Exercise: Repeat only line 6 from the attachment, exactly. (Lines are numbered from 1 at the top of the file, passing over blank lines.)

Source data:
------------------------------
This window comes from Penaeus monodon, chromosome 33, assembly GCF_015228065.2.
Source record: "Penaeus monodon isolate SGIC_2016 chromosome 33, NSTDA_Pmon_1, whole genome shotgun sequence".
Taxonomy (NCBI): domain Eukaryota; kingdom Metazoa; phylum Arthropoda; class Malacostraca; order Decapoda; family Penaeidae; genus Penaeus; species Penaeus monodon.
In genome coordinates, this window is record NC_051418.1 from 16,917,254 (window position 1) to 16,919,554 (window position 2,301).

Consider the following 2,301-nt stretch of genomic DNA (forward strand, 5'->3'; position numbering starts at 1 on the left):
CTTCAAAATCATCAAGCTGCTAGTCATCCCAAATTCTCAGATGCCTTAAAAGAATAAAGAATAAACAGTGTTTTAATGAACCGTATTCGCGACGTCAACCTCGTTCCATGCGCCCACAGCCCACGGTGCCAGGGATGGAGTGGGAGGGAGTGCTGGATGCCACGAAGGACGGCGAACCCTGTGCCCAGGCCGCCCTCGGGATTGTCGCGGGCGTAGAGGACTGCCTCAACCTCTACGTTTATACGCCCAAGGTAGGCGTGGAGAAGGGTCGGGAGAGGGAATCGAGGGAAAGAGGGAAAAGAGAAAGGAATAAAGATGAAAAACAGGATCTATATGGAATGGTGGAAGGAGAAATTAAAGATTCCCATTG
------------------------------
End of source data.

CTTCAAAATCATCAAGCTGCTAGTCATCCCAAATTCTCAGATGCCTTAAAAGAATAAAGAATAAACAGTGTTTTAATGAACCGTATTCGCGACGTCAACCTCGTTCCATGCGCCCACAGCCCACGGTGCCAGGGATGGAGTGGGAGGGAGTGCTGGATGCCACGAAGGACGGCGAACCCTGTGCCCAGGCCGCCCTCGGGATTGTCGCGGGCGTAGAGGACTGCCTCAACCTCTACGTTTATACGCCCAAGGTAGGCGTGGAGAAGGGTCGGGAGAGGGAATCGAGGGAAAGAGGGAAAAGAGAAAGGAATAAAGATGAAAAACAGGATCTATATGGAATGGTGGAAGGAGAAATTAAAGATTCCCATTG